African Swine Fever Virus
Linda K. Dixon, Charles C. Abrams, Dave G. Chapman and Fuquan Zhang
from: Animal Viruses: Molecular Biology (Edited by: Thomas C. Mettenleiter and Francisco Sobrino). Caister Academic Press, U.K. (2008)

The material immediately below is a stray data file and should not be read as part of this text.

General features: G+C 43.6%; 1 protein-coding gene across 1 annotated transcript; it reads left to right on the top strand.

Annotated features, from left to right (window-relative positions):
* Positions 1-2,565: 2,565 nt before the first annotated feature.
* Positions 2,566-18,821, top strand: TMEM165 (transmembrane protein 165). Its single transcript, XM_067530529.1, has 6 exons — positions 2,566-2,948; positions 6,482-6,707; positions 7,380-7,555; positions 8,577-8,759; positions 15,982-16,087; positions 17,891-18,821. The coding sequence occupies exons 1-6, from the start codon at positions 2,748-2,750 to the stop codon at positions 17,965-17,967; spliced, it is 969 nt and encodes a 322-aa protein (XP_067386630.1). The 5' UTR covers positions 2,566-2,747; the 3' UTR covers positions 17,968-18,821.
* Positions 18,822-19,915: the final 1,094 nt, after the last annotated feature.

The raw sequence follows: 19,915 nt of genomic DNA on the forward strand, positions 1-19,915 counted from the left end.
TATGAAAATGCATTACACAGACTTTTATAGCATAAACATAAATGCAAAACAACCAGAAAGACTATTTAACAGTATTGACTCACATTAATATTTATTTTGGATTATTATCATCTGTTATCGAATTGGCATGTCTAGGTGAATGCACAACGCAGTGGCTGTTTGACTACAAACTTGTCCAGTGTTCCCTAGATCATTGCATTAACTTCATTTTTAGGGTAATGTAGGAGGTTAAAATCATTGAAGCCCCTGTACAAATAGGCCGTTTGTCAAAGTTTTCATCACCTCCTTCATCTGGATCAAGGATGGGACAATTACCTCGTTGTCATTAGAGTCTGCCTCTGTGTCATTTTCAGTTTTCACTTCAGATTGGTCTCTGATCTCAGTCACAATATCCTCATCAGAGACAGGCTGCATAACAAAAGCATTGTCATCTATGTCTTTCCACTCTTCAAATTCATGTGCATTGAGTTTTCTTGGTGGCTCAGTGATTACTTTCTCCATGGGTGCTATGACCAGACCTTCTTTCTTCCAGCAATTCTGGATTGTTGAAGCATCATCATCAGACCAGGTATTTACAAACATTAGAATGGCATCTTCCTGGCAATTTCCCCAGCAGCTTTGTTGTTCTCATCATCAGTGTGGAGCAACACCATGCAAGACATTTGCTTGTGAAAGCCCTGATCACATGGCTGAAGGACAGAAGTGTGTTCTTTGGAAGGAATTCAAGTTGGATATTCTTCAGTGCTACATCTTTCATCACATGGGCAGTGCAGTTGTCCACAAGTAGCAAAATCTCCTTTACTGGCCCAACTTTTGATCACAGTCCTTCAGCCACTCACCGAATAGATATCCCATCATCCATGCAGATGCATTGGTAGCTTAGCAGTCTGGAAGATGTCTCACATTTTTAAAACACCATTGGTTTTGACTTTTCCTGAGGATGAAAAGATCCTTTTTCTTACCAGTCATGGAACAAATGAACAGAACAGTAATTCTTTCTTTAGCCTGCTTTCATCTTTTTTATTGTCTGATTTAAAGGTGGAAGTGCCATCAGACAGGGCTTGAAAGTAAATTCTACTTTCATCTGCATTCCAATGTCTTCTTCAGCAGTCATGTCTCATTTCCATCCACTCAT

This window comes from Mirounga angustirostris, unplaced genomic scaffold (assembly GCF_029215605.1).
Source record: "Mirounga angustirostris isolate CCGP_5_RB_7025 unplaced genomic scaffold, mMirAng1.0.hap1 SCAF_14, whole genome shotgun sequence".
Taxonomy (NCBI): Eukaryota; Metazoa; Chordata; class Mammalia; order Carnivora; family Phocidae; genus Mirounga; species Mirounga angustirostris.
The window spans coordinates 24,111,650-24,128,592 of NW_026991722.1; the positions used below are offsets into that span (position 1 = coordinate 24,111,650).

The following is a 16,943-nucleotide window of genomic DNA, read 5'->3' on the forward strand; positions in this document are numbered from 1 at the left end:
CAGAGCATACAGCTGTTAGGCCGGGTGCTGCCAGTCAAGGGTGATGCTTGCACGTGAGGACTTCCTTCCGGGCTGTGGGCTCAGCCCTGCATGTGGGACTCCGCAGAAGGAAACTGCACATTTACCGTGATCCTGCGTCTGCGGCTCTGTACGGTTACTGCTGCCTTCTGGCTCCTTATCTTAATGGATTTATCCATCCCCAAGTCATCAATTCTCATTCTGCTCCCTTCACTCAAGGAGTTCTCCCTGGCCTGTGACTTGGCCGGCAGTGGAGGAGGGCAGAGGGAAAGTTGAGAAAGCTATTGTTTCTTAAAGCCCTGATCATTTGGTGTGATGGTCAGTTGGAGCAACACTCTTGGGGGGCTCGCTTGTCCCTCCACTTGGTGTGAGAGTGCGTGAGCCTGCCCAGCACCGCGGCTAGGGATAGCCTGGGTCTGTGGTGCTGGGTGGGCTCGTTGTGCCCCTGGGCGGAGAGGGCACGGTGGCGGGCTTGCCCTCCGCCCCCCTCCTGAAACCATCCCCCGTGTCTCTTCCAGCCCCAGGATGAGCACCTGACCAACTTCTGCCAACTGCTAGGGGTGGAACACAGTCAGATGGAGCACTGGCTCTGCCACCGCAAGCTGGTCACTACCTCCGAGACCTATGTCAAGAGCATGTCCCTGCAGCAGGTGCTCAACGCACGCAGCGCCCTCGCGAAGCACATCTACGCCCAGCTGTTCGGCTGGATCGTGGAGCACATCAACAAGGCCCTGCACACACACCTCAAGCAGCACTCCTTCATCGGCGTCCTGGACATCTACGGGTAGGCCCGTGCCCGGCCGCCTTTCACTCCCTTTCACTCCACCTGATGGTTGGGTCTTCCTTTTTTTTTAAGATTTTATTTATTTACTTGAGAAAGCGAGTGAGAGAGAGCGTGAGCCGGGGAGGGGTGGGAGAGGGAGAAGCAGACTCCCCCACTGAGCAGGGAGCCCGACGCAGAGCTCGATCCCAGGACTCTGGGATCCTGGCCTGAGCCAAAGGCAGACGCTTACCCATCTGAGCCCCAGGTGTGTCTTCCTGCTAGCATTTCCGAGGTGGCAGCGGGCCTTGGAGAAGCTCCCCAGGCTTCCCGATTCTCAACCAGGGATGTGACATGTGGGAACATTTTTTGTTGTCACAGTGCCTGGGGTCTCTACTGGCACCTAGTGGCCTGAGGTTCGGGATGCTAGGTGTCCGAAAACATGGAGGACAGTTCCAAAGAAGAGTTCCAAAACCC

African swine fever virus (ASFV) is a large double-stranded DNA virus which replicates in the cytoplasm of infected cells and is the only member of the Asfarviridae family. In common with other viral haemorrhagic fevers, the main target cells for replication are those of monocyte, macrophage lineage. The virus causes a haemorrhagic fever with high mortality rates in pigs, but persistently infects its natural hosts, warthogs, bushpigs and soft ticks of the Ornithodoros species with no disease signs. The virus encodes enzymes required for replication and transcription of the genome, including elements of a base excision repair system, structural proteins and many proteins that are not essential for replication in cells but have roles in virus survival and transmission in its hosts. Virus replication takes place in perinuclear factory areas. Assembly of the icosahedral capsid occurs on modified membranes from the endoplasmic reticulum. Products from proteolytically processed polyproteins form the core shell between the internal membrane and the nucleoprotein core. An additional outer membrane is gained as particles bud from the plasma membrane. The virus encodes proteins that inhibit signalling pathways in infected macrophages and thus modulate transcriptional activation of immune response genes. In addition the virus encodes proteins which inhibit apoptosis of infected cells to facilitate production of progeny virions. Viral membrane proteins with similarity to cellular adhesion proteins modulate interaction of virus-infected cells and extracellular virions with host components read more ...